Season of plenty

From roseships and sloes to safely sourced mushrooms, now is the time to get out and find your own food

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John Keats praised autumn as the “season of mists and mellow fruitfulness”. While some lament the onset of rain and the fading light, for foragers it’s one of the most exciting times of the year.

Blackberries, sloes, elderberries and rosehips are ripening in the bushes, and beech, hazel and sweet chestnuts dangle temptingly from the trees. In our woodlands and fields fungi can lie dormant underground for years, then mushrooms spring up overnight like a sprinkling of fairy dust.

As the pandemic encouraged more people to explore their local environment, interest in foraging has grown. Gathering our own food taps into something primeval that becomes quietly compelling and intensely rewarding. It’s a great way to get a bit of exercise, learn about your environment and notice details in nature. It’s a fun activity to do with children, in groups, or on your own and if you’re lucky you’ll bring back a basketful of food to share.

“There’s something lacking in our normal lives that comes out with foraging,” claims Jesper Launder, who runs foraging courses in Hebden Bridge and Manchester. “It’s like coming home. I don’t know anyone who’s got into foraging who’s put it down. Eventually it becomes a lifestyle choice.”

During the pandemic Launder ran an online course for men’s mental health to encourage them to go out and pick their own foods in nature. “People found the content really valuable. They got outside, looking and engaging with spaces in a different way.”

Beginner foragers often start with blackberries but there are also many other fruits and nuts that are easy to identify. Rosehips, sloes and elderberries are dangling on hedgerows through September and October. If you’re lucky you might find some wild raspberries or wild strawberries in deciduous woodland. Look upwards in the native woodlands of beech, hazel and sweet chestnut to spot tasty morsels hanging from the trees. Some nuts and fruits continue into the winter months too.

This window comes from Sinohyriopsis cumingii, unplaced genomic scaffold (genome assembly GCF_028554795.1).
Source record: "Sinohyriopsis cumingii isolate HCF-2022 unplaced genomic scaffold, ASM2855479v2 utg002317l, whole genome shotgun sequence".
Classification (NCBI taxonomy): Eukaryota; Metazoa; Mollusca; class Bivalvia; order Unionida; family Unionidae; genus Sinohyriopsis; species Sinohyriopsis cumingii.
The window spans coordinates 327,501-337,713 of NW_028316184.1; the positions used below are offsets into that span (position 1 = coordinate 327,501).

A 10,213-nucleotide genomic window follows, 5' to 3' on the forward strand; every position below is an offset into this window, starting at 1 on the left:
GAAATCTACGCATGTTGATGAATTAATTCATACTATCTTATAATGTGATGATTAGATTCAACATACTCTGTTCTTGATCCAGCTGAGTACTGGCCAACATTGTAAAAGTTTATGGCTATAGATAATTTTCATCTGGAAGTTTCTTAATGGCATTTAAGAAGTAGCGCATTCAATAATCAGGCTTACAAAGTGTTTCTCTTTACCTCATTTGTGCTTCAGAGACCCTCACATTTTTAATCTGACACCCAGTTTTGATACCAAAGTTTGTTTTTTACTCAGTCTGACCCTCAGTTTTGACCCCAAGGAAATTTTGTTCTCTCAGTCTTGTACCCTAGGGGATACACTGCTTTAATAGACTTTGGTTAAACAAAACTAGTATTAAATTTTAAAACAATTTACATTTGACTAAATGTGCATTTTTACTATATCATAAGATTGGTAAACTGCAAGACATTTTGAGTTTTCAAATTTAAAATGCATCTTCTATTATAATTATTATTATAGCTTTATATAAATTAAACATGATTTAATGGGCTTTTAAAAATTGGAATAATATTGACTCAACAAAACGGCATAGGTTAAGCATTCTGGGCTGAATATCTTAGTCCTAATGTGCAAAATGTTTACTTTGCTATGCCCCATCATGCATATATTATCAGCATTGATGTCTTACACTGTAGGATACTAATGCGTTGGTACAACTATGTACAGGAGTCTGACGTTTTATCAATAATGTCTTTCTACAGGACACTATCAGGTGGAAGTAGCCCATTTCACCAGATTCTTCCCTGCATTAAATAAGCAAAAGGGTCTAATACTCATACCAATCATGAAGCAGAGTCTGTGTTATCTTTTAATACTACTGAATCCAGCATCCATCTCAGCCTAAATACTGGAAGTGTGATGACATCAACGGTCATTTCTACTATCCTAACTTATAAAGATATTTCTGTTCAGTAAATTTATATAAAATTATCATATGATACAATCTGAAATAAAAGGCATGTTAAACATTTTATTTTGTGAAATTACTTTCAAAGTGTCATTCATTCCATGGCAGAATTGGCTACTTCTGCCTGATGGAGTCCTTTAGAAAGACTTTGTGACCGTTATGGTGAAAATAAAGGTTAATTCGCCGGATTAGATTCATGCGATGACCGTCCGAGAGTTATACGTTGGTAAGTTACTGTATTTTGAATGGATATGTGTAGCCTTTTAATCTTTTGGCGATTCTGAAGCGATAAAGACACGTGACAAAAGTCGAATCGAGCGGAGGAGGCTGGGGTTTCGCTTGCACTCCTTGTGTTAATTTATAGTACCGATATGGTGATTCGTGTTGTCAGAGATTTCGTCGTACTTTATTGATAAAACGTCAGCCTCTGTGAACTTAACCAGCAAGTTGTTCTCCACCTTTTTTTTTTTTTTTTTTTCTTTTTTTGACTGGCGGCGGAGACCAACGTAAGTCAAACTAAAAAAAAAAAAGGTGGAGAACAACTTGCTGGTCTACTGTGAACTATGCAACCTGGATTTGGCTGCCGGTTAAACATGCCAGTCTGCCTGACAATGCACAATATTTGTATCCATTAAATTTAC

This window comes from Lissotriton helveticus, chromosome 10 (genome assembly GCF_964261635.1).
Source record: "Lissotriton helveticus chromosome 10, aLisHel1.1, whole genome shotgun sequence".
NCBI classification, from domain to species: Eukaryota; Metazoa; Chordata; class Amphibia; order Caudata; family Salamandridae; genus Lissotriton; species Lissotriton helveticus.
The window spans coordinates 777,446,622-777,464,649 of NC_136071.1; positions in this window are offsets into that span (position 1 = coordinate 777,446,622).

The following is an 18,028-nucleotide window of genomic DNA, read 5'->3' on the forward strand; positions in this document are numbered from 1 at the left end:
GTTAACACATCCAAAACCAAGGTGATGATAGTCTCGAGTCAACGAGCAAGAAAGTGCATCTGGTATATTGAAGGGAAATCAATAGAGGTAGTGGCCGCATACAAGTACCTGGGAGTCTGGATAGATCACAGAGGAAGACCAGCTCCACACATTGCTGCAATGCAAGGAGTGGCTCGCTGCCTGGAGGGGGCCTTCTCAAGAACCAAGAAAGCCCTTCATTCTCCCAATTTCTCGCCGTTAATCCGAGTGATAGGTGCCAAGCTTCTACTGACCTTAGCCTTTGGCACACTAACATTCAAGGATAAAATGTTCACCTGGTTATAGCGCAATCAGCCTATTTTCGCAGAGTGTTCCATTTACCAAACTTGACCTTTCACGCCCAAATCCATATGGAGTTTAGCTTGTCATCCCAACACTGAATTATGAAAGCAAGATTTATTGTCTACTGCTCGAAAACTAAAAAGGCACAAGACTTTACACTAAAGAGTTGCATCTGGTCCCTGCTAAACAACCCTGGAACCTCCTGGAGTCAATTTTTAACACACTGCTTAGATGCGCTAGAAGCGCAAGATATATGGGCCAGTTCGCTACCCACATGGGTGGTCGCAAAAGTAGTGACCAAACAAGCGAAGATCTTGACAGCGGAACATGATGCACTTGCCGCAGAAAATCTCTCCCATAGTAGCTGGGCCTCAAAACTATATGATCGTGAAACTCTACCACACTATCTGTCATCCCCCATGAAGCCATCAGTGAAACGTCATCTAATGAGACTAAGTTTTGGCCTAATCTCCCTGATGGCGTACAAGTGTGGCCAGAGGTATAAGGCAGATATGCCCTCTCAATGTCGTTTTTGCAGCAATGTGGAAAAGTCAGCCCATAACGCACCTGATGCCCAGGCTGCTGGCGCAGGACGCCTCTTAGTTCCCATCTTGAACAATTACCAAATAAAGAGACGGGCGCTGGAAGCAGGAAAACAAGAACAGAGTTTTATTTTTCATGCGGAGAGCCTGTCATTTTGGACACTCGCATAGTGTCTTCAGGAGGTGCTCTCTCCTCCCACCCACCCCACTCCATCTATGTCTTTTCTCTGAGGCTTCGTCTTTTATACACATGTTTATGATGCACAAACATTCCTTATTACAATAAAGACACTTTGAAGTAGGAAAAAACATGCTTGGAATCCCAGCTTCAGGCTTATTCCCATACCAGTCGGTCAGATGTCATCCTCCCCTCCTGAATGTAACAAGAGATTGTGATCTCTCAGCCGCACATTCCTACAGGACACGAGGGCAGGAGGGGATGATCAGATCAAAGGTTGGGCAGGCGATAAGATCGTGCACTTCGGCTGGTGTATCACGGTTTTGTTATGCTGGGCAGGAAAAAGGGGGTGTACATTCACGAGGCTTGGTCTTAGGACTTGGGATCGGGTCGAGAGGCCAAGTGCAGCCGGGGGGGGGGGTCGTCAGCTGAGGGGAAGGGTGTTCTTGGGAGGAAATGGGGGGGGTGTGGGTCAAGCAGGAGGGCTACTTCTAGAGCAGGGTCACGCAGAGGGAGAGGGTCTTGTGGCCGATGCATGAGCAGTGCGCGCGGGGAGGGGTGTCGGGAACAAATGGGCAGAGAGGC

Spring is another time of plenty for foraging, with a growth spurt of edible plants such as wild garlic, nettle and jack by the hedge. There are also numerous species that most of us dismiss as common weeds, such as hairy bittercress or three cornered leek. In summer look out for edible flowers such as wild rose, honeysuckle, lime and elderflower.

More experienced foragers often get hooked on the mysterious and intriguing world of edible mushrooms. Fungi are the sprouting fruit of an intricate underground web of mycelium, which has a symbiotic relationship with trees. They are more challenging to identify and find than plants, but endlessly fascinating due to their unpredictable ways and forms. Just because you find mushrooms in a field one year doesn’t mean to say they’ll be there the following year. If they don’t need to fruit one year they won’t.

“One week it could be a colourful tapestry and magical fairyland of mushrooms,” says Launder. “Then a week later there are very few. Fungi aren’t consistent but that’s part of the fun. It’s like one species has a party one year and you may not see them again for another four years.”

Beginner mushroom gatherers should go out with an experienced guide first and build up their knowledge. Most edible species have a similar-looking inedible version, so it’s important to gather as much information as possible. “There are many more mushrooms than plants – so ID is more difficult and encompasses all the senses,” says Launder.

Many types of mushrooms grow next to trees, particularly birch, beech, oak and conifers. He recommends choosing one type, such as the more easily identifiable boletes, and get to know them well before eating anything. “Look at the habitat, and use smell and taste the fungi, then spit it out to give you helpful clues.

He adds: “Your ID has to be 100 per cent perfect to go ahead and eat something. It’s best to find something four or five times before you eat one. If you eat something you’re 99 per cent certain about, that 1 per cent of doubt is what you worry about.”

Much of the delight of foraging is about eating it. Lisa Cutcliffe, who runs foraging walks in Yorkshire and blogs about cooking with foraged food, says: “Elderberries are massively anti-viral and high in vitamin C. They help the immune system to fight disease. We often use the flowers but most people don’t use the berries.